Archbishop Emeritus of Los Angeles
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For a fuller picture of the protocols that have evolved into place in the archdiocese – and, indeed, across much of American Catholicism today – a piece detailing the LA church's child-protection efforts ran earlier this week in the city's Daily News.

Meanwhile, responding to requests for clarification on the cardinal's status in the wake of Gomez's move to curtail his predecessor's public role, the longtime LA archdiocesan spokesman, Tod Tamberg, told the Los Angeles Times that Mahony remained “a priest in good standing.”

In deference to his successor's judgment, however, Mahony's confirmation schedule in the archdiocese will be handled by other bishops.

In Rome, meanwhile, the Vatican spokesman, Jesuit Fr Federico Lombardi, was quoted by Catholic News Service as saying that the "measure taken by the archbishop naturally regards his archdiocese and not other duties that Cardinal Mahony has received from the pope in the Roman Curia." 

Mahony is currently a member of three Curial dicasteries. As a general rule, cardinals hold those seats until, just like one's Conclave rights, automatically losing them on turning 80.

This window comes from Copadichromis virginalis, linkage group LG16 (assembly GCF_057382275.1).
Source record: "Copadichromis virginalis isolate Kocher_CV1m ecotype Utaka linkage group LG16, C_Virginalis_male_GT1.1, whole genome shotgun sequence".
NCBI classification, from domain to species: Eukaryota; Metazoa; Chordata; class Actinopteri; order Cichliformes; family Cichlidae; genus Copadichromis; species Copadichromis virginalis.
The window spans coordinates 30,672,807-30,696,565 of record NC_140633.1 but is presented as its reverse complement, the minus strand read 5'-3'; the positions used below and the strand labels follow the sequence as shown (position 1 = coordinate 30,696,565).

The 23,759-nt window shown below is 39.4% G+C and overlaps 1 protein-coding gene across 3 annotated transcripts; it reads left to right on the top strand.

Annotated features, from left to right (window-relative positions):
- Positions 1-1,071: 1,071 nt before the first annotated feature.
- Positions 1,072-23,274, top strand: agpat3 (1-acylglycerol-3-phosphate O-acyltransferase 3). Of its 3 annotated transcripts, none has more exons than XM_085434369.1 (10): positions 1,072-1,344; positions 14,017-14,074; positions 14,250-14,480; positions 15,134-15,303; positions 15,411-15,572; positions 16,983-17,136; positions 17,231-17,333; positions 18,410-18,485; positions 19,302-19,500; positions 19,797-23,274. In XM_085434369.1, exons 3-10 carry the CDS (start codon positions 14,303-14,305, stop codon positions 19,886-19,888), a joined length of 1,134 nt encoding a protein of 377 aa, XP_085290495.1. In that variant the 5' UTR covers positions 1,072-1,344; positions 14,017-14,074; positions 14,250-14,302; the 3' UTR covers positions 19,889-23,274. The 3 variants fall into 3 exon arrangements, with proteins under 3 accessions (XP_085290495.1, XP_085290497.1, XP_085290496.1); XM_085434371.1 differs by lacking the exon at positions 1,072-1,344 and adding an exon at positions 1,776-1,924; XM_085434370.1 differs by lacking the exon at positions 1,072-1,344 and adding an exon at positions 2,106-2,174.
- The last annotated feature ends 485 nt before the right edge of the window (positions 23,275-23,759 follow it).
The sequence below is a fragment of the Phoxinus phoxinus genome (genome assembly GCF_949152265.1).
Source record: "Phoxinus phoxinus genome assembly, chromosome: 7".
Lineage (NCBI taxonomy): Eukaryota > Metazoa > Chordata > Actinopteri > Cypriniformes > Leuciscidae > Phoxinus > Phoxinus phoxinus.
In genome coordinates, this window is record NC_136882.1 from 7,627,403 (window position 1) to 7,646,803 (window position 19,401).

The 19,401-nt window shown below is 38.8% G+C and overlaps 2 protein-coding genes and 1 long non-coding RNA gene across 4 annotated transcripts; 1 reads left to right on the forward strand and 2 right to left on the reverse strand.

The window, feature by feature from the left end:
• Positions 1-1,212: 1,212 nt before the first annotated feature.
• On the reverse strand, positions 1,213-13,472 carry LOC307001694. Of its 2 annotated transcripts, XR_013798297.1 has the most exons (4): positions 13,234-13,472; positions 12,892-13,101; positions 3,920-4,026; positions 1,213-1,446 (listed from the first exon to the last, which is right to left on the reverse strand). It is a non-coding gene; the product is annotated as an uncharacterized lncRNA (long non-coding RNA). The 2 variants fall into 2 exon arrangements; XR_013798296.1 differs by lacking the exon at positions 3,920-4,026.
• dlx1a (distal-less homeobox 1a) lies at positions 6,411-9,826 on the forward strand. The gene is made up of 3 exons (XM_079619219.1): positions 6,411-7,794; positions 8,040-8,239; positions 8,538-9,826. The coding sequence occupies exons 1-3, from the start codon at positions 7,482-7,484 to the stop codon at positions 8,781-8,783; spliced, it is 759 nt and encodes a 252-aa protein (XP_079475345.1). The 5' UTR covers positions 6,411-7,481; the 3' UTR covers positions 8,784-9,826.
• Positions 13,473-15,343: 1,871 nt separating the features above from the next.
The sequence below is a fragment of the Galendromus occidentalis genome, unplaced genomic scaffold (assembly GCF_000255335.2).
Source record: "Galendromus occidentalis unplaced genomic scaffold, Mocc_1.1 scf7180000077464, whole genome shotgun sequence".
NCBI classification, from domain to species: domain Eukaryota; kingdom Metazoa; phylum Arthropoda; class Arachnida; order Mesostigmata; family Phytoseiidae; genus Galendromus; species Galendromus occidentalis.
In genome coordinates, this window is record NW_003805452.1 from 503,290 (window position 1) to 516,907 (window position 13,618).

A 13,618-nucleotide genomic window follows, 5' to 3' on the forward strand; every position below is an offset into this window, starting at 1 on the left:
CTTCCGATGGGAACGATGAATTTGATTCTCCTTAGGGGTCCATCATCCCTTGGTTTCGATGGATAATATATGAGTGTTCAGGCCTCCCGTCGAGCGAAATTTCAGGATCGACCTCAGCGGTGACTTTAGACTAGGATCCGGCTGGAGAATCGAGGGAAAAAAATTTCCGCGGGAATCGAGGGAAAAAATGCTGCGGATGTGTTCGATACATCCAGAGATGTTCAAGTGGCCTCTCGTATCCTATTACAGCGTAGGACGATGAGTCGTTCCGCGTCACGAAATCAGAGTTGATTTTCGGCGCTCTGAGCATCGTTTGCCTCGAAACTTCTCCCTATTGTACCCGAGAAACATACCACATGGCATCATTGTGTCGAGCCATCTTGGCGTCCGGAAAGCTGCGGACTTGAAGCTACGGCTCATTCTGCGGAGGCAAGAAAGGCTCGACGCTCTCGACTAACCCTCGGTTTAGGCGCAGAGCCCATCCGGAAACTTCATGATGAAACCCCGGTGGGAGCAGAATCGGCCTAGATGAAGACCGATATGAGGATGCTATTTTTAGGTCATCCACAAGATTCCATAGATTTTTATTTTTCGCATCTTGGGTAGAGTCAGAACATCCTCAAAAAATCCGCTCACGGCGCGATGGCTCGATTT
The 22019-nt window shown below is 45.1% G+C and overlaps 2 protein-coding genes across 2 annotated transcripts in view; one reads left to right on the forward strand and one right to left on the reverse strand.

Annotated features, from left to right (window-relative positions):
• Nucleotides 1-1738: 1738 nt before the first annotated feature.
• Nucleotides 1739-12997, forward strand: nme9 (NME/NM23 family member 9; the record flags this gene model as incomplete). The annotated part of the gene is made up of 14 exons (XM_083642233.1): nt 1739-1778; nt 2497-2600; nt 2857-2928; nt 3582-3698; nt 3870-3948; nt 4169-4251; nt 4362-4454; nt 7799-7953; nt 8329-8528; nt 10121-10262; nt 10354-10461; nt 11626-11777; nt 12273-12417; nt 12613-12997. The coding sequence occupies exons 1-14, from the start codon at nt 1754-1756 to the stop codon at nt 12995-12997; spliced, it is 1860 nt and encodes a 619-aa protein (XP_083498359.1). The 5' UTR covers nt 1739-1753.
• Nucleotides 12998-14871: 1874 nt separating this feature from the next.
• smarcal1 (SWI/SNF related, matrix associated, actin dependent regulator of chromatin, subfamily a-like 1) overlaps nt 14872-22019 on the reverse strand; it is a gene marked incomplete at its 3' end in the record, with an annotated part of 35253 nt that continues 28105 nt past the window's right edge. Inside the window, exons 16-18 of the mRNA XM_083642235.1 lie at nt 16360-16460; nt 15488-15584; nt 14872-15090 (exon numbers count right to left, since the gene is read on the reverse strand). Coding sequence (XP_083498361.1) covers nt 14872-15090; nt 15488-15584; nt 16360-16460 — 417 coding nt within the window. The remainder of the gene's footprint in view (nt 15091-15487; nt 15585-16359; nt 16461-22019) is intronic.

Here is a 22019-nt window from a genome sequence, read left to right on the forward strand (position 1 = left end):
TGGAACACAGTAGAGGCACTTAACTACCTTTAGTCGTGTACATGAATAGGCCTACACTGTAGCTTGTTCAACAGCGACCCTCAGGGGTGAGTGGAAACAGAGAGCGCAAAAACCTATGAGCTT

As previously noted, while Gomez almost certainly consulted with the Vatican on his plans and received a favorable response before making the moves public, any regulation of the universal faculties granted to cardinals by canon law is subject to the discretion of the Holy See alone. Most specifically, Canon 357 stipulates that "In those matters which pertain to their own person, cardinals living outside of Rome and outside their own diocese are exempt from the power of governance of the bishop of the diocese in which they are residing."

The most salient quote of all, though, might just be the late-night prediction of one SoCal op who knows predecessor and successor alike:

"This is going to get ugly."

If nothing else, it's safe to say we haven't heard the last of it.... 

To be continued.

SVILUPPO: In a brief clarification issued late Friday afternoon Pacific time, Gomez said that Mahony and Bishop Thomas Curry – who resigned from his administrative post in the archdiocesan administration, but not as an auxiliary bishop of LA – both remained "bishops in good standing" and enjoyed "full rights" to minister "without restrictions."